Five Chlorine Bleach Alternatives
1. Sunshine – Sunlight is a natural sterilizer. Hanging clothes on a line in the sun will whiten them overtime just be careful with colored clothing since they can fade. This may not be a solution for everyone, like apartment dwellers, or folks like me who suffer from allergies and don’t want to make matter worse by hanging clothes outside in the pollen ridden air.
2. Lemon juice - The citric acid in lemons acts as a natural stain remover, bleach, and sanitizer. Adding a cup of lemon juice to the wash cycle it will boost the whitening action of your laundry detergent.
3. Bluing - White clothes take on a slight grey or yellow color over time which is why we have to take an extra step to ensure that white clothes stay white. Bluing is a fabric whitener that adds a trace of blue dye to white fabrics and makes them appear whiter. I use Mrs. Stewart’s Bluing which is environmentally friendly and works surprisingly well. It’s inexpensive and a bottle of it lasts forever. The only downside is that you shouldn’t use bluing together with fabric softener. I don’t use fabric softener so that’s not an issue for me. Your mileage may vary.
4. Oxygen bleach – There are many brands out there but it’s all made with hydrogen peroxide. The Laundry Alternative researched oxygen bleaches so I’ll let them explain the details. “There are three types of oxygen bleaches sold in the consumer market, hydrogen peroxide, sodium percarbonate and sodium perborate…. Powdered bleaches are made by treating natural soda ash or natural borax with hydrogen peroxide….Also they can be used on carpet, upholstery and even the most delicate linens (except for some types of wool and silk) without harming the fabric… [Oxygen bleach] Acts as a disinfectant on both bacteria and viruses likely to be encountered in the home. Non-toxic to animals, plants and humans… [Oxygen bleach is] Very environmentally friendly as they break down into natural soda ash and/or borax after the oxygen is released.” Depending upon the brand, oxygen bleach can be a little pricey. However a big tub lasts me a long time because I alternate using it with bluing.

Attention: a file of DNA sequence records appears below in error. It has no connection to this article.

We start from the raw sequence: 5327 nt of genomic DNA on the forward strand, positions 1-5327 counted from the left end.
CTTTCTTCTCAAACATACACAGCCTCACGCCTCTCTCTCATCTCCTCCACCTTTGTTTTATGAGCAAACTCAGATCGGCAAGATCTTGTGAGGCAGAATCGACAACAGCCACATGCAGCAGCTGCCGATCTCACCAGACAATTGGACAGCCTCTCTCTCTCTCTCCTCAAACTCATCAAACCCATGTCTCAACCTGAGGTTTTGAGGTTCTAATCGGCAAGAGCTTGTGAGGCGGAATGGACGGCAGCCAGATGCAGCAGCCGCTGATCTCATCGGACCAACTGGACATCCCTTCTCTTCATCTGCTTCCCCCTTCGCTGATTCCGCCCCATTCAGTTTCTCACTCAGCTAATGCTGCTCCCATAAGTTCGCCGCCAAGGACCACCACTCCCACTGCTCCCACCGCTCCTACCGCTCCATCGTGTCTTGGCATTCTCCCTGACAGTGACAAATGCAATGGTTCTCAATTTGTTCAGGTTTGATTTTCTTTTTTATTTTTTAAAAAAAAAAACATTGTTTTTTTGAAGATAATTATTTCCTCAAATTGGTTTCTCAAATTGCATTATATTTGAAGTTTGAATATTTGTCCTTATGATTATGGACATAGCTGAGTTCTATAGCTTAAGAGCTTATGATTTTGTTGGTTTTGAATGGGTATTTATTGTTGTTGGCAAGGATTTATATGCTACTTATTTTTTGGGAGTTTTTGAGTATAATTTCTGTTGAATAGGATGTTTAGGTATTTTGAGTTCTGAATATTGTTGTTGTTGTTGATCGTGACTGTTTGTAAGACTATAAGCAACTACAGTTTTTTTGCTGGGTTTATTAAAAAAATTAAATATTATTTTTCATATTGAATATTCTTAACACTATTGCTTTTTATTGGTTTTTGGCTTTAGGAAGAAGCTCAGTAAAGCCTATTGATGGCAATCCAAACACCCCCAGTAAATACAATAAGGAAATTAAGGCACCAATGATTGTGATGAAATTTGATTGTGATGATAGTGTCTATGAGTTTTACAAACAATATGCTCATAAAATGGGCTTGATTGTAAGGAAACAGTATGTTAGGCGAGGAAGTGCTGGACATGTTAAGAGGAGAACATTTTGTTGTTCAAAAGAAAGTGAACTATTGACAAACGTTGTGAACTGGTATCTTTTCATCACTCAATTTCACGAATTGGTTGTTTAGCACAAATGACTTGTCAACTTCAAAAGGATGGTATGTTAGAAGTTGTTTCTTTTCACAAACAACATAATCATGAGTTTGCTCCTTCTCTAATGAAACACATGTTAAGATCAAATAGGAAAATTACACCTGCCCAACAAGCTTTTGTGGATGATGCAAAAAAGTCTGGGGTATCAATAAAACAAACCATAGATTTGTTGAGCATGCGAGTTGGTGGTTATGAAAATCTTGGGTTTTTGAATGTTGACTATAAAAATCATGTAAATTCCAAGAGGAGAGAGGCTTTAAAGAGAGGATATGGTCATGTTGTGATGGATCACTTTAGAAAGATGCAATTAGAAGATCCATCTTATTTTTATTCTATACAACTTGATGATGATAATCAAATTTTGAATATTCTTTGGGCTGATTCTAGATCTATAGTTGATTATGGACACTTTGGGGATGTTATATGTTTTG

And if you really want to go old school natural try…
5. Horse Urine – I kid you not. In Elizabethan England horse urine was used to whiten clothing because it contains uric acid and ammonia. This is why wearing white clothing was a sign of wealth. Only nobility could afford to own horses to produce the urine and servants to use such stinky stuff to keep their clothes white*. Can I get a big EWWWWWWWWWWW! here? Just goes to show that some of the old natural ways are NOT the best ways. Ew.
What do you use to keep your summer clothes white?
*I haven't had a chance to use that useless fun fact since I taught schoolchildren about Elizabethan life when I performed at the Ohio Renaissance Festival. Yippee!
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